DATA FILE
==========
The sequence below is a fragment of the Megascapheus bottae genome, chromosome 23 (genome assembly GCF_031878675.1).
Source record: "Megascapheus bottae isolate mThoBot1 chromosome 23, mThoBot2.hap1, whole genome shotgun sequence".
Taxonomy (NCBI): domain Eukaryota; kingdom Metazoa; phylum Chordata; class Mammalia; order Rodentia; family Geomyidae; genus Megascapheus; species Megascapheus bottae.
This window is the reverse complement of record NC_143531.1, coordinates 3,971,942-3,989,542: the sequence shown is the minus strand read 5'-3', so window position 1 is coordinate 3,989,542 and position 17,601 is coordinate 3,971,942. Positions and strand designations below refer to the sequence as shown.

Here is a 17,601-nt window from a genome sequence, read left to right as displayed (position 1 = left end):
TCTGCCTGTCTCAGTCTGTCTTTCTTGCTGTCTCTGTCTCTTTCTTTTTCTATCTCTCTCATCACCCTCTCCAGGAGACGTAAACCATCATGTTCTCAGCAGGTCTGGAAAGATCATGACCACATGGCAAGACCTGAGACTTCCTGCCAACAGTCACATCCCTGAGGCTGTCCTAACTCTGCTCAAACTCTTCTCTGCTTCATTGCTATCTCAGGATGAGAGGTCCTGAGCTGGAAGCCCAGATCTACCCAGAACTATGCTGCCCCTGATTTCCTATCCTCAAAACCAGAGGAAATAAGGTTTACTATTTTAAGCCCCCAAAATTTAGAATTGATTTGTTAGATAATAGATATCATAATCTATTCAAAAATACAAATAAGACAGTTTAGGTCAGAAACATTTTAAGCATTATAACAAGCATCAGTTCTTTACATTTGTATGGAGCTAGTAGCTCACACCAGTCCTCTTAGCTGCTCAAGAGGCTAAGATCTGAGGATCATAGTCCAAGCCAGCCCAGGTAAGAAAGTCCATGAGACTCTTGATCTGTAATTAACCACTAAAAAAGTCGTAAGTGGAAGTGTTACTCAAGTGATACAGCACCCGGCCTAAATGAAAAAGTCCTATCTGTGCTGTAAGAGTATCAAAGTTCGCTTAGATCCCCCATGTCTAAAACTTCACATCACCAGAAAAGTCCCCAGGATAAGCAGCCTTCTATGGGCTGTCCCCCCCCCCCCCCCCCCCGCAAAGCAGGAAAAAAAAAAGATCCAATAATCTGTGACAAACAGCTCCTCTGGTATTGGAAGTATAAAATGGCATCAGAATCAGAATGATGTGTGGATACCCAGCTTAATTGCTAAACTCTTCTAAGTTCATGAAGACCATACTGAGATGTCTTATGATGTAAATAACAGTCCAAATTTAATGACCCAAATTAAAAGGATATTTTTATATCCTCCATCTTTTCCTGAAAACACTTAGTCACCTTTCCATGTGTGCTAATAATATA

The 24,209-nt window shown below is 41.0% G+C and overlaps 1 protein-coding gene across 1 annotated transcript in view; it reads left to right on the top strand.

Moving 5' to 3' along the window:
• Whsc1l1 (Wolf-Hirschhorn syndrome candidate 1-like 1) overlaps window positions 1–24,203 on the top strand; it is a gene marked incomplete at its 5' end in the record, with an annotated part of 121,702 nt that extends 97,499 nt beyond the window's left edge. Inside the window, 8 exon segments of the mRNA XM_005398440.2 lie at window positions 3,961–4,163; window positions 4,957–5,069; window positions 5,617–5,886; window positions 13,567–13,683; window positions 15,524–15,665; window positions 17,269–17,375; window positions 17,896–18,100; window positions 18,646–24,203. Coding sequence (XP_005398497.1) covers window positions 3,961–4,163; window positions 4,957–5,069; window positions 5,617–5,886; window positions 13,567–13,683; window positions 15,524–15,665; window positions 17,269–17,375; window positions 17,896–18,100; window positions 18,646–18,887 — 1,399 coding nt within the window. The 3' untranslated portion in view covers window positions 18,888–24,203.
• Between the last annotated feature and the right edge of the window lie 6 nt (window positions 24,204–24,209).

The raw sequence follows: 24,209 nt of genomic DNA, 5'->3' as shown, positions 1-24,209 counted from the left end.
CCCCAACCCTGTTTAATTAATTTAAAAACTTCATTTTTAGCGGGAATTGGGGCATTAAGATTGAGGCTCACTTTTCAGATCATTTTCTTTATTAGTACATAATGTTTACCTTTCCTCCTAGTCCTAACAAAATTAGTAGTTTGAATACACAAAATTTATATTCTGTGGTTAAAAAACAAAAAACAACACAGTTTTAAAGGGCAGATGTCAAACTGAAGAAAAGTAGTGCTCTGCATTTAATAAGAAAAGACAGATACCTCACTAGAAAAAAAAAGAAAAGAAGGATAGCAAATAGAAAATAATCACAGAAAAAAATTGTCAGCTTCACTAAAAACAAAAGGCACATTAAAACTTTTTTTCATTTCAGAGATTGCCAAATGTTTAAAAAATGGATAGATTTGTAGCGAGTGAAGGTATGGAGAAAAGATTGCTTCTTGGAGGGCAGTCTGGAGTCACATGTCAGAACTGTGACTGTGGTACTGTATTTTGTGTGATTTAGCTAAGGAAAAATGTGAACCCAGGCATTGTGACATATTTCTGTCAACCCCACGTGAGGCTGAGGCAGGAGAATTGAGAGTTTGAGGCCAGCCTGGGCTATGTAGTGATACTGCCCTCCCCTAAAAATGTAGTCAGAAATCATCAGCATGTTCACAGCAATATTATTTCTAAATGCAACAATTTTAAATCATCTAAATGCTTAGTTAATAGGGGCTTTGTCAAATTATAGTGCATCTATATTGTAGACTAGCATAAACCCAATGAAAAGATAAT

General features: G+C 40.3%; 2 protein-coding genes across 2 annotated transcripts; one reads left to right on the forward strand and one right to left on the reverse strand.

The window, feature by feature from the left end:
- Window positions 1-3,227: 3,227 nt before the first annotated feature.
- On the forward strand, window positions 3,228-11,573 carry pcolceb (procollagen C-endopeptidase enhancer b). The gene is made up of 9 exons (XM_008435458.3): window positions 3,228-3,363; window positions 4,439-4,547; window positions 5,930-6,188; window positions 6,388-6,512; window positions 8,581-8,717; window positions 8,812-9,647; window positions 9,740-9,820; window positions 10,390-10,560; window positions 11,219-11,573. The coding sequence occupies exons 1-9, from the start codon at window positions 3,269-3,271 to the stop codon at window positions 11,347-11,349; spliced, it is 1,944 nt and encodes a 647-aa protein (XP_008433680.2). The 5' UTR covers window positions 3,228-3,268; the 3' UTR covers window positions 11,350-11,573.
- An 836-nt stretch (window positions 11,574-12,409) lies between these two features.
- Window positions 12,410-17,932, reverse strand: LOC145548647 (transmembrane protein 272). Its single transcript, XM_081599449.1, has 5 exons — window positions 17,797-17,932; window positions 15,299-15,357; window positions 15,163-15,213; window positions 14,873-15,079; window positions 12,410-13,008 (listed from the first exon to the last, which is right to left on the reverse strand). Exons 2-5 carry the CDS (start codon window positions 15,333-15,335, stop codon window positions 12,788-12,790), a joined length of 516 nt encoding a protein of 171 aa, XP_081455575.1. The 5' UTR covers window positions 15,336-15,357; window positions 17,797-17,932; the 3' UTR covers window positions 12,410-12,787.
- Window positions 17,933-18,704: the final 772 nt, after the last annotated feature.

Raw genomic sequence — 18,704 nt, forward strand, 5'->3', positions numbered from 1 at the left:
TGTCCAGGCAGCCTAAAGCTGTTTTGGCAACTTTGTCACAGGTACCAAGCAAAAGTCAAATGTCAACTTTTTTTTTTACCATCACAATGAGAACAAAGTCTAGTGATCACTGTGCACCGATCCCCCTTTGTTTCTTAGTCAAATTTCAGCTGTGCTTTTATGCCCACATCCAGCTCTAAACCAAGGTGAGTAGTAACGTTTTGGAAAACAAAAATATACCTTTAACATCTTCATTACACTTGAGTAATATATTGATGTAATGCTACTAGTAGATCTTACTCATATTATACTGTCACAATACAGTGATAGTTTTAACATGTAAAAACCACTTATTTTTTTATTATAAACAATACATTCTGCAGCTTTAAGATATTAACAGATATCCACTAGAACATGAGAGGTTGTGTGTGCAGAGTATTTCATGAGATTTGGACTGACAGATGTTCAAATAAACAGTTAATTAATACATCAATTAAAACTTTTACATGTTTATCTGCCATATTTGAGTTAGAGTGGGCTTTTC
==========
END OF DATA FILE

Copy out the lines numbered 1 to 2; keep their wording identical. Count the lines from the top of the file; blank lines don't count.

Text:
The sequence below is a fragment of the Megascapheus bottae genome, chromosome 23 (genome assembly GCF_031878675.1).
Source record: "Megascapheus bottae isolate mThoBot1 chromosome 23, mThoBot2.hap1, whole genome shotgun sequence".